I am trying to reproduce some beta distribution parameters found in this published paper. I have two data sets,
y2, that are generated in the following way (NumPy code):
size = 5000 x = np.arange(size) # Dataset #1 I = np.random.randint(0, size, size=size) k = I.shape nnmark = np.zeros(k) y1 = np.zeros(k) for i in range(k): j = I[i] nnmark[min(i, j)] = nnmark[min(i, j)] + 1 nnmark[max(i, j)] = nnmark[max(i, j)] - 1 y1 = np.cumsum(nnmark) # Dataset #2 I = np.empty(size, dtype=np.int) for i in range(I.shape): I[i] = np.random.randint(i, size) for i in range(k): j = I[i] nnmark[min(i, j)] = nnmark[min(i, j)] + 1 nnmark[max(i, j)] = nnmark[max(i, j)] - 1 y2 = np.cumsum(nnmark)
y1 is shown in black and
y2 is shown in red above. According to the paper, both curves can be approximated by a beta distribution. In the original paper, they claim that since
y1 has a width that is equal to the
size and a height that is equal to
0.5*size then this is a special case of the beta distribution with
beta(2, 2, a, c). Finally, their code shows that this any value from this distribution can be computed from:
y = 2*(x)*(size-z)/size
It isn't clear how this is derived. I am only familiar with basic beta distributions with alpha and beta parameters bounded between [0,1] and some references explain that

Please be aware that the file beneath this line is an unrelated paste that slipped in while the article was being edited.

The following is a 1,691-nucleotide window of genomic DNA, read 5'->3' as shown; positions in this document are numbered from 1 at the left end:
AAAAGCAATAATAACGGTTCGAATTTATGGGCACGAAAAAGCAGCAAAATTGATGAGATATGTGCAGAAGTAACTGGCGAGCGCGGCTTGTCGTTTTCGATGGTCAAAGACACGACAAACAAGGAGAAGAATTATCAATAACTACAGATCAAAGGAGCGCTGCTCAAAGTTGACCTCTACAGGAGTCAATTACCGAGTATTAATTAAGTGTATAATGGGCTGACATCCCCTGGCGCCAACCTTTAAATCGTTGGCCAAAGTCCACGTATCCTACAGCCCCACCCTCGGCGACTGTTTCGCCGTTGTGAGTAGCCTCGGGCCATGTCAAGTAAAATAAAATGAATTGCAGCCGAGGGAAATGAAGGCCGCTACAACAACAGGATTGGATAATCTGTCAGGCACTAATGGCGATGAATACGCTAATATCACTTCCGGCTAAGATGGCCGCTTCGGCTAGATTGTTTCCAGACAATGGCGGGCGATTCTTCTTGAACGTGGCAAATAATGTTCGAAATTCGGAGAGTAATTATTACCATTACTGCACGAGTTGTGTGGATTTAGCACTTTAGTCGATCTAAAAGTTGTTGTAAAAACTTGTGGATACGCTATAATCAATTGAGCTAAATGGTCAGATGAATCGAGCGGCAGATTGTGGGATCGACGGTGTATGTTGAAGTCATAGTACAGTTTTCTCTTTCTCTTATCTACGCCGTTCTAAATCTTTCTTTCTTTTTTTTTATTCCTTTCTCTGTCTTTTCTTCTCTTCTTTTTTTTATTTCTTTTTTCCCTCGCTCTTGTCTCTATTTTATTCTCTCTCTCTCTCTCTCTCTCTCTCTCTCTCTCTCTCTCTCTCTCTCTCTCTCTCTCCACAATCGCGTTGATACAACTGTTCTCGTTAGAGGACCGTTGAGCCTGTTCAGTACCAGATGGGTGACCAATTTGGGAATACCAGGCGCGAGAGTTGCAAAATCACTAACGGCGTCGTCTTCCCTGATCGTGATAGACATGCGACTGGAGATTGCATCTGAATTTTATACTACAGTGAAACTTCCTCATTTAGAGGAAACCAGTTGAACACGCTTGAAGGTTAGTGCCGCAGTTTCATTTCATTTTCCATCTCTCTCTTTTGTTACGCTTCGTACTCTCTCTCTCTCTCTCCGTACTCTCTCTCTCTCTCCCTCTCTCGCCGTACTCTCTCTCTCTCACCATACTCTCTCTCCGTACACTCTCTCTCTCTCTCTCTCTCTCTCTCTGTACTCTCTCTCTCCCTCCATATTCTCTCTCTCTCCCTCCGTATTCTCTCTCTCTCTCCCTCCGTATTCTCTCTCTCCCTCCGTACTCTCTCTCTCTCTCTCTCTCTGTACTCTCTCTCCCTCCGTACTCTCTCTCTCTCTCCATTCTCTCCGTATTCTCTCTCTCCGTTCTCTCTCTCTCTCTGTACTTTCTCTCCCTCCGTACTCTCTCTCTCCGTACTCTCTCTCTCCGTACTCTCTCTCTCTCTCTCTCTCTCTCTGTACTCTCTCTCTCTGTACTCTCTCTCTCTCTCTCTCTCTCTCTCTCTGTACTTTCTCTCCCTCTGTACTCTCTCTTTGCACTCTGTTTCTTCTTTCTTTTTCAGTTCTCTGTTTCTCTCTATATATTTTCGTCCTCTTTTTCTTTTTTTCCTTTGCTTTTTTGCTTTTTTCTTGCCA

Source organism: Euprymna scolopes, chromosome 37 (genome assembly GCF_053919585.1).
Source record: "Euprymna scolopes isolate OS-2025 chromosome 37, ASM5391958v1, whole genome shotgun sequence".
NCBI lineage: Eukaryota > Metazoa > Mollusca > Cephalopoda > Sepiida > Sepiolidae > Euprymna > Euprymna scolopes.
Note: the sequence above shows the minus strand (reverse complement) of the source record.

c often refer to the
scale of the distribution. I also noticed that the height of
y2 are quite large and, unfortunately, I don't know how to create, fit, or rescale a beta distribution so as to obtain the correct parameters that would fit either of these curves.
My final goal would be to change the
size (currently it is set to 5,000 for demonstration purposes but it can be smaller or larger) and be able to represent that dataset with an approximate beta distribution (albeit, it will likely need to be stretched horizontally and vertically).
I have been looking at the SciPy beta distribution function but the documentation is vague. I've gotten as far as:
a1, b1, c1, d1 = beta.fit(y1, loc=0, scale=size) a2, b2, c2, d2 = beta.fit(y2, loc=0, scale=size)
But neither of the PDFs look like the original data when plotted next to it.